Scientists at the Instituto Gulbenkian de Ciencia (IGC), in Portugal, together with colleagues at the Universities of Lisbon and Warwick, in the United Kingdom, have developed a mathematical model that explains why the tuberculosis (TB) vaccine is ineffective in many of the developing countries. The model quantifies the predicted decrease in the number of TB cases in light of both the socioeconomic development of a population and the characteristics of new vaccines. Their research has been published in the Proceedings of the Royal Society (22nd March edition).
The efficacy of the bacille Calmette-Guérin (BCG) vaccine (the only vaccine in current use against tuberculosis) is variable, and there is no consensus about its usefulness. Estimates of protection range from 80% in the United Kingdom to around 0% in India, for example. For 30 years now scientists have tried to unravel the role of socioeconomic, genetic and environmental factors in generating this broad range of protection. This new model highlights socioeconomic factors (namely population density, access to primary healthcare, sanitation and diet, amongst others), which influence the dissemination of the infeccious agent.
The scientists estimate that the efficacy of the BCG vaccine decreases as the number of cases of TB increases, leading to a positive feedback loop, whose effect becomes most evident when the transmission potential reaches the reinfection threshold (a newly-defined concept). Other factors are expected to be involved, but no other model to date has been able to reproduce the magnitude of observed trends.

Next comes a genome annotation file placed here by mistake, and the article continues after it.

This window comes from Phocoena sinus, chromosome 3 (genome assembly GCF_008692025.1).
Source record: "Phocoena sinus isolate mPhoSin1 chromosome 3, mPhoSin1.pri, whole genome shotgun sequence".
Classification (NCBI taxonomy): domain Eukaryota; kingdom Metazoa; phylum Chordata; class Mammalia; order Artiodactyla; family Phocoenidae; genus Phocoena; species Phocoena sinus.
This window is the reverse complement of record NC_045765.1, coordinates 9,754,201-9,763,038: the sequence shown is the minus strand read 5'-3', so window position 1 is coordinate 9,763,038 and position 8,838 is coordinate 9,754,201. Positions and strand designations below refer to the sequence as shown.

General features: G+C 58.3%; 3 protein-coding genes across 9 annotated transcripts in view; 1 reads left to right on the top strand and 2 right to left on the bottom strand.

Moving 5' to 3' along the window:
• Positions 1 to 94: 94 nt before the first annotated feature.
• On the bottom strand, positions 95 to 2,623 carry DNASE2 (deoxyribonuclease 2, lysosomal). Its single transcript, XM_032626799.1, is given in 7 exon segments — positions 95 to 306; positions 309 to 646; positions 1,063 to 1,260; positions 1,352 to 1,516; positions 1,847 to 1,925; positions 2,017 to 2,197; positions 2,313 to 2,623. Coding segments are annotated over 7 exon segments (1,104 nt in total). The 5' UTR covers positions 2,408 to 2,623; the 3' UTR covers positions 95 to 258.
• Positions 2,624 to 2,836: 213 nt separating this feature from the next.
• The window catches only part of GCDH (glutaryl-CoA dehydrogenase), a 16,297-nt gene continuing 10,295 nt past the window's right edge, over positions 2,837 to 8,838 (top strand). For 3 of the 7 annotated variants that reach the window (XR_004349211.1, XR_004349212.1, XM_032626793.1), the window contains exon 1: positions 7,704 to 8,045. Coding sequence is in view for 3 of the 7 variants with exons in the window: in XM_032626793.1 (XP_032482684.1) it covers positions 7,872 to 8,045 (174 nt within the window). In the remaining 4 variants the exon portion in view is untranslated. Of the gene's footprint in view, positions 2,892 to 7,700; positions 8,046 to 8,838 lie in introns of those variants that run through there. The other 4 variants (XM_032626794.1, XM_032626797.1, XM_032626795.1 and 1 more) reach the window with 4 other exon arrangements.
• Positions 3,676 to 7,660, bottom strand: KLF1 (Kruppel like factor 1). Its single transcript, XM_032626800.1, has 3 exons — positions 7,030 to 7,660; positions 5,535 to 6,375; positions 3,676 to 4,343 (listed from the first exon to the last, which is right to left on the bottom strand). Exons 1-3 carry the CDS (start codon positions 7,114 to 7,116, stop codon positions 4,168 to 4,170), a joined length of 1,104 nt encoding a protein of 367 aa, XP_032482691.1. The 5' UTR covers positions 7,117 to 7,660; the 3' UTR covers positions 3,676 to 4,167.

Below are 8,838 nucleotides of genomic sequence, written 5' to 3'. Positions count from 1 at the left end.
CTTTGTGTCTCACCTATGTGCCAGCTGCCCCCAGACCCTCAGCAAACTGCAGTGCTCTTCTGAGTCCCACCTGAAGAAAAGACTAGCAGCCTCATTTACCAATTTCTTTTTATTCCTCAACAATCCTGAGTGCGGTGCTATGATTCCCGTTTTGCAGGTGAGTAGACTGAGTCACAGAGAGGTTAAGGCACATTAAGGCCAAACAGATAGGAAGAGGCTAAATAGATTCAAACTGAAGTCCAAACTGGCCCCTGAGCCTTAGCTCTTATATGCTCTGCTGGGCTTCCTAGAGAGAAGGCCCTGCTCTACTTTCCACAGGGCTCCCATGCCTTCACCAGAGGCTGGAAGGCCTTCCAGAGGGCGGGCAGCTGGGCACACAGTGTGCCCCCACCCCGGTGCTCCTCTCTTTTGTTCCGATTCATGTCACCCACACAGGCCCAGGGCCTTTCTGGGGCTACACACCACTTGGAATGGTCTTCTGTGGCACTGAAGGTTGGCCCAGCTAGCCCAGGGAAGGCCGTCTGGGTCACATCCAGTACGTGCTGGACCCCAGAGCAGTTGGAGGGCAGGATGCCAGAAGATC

Ana Coutinho | alfa
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The Institute of Semiconductor Technology and the Institute of Physical and Theoretical Chemistry, both members of the Laboratory for Emerging Nanometrology (LENA), at Technische Universität Braunschweig are partners in a new European research project entitled ChipScope, which aims to develop a completely new and extremely small optical microscope capable of observing the interior of living cells in real time. A consortium of 7 partners from 5 countries will tackle this issue with very ambitious objectives during a four-year research program.
To demonstrate the usefulness of this new scientific tool, at the end of the project the developed chip-sized microscope will be used to observe in real-time...
Astronomers from Bonn and Tautenburg in Thuringia (Germany) used the 100-m radio telescope at Effelsberg to observe several galaxy clusters. At the edges of these large accumulations of dark matter, stellar systems (galaxies), hot gas, and charged particles, they found magnetic fields that are exceptionally ordered over distances of many million light years. This makes them the most extended magnetic fields in the universe known so far.
The results will be published on March 22 in the journal „Astronomy & Astrophysics“.
Galaxy clusters are the largest gravitationally bound structures in the universe. With a typical extent of about 10 million light years, i.e. 100 times the...
Researchers at the Goethe University Frankfurt, together with partners from the University of Tübingen in Germany and Queen Mary University as well as Francis Crick Institute from London (UK) have developed a novel technology to decipher the secret ubiquitin code.
Ubiquitin is a small protein that can be linked to other cellular proteins, thereby controlling and modulating their functions. The attachment occurs in many...
In the eternal search for next generation high-efficiency solar cells and LEDs, scientists at Los Alamos National Laboratory and their partners are creating...
Silicon nanosheets are thin, two-dimensional layers with exceptional optoelectronic properties very similar to those of graphene. Albeit, the nanosheets are less stable. Now researchers at the Technical University of Munich (TUM) have, for the first time ever, produced a composite material combining silicon nanosheets and a polymer that is both UV-resistant and easy to process. This brings the scientists a significant step closer to industrial applications like flexible displays and photosensors.
Silicon nanosheets are thin, two-dimensional layers with exceptional optoelectronic properties very similar to those of graphene. Albeit, the nanosheets are...
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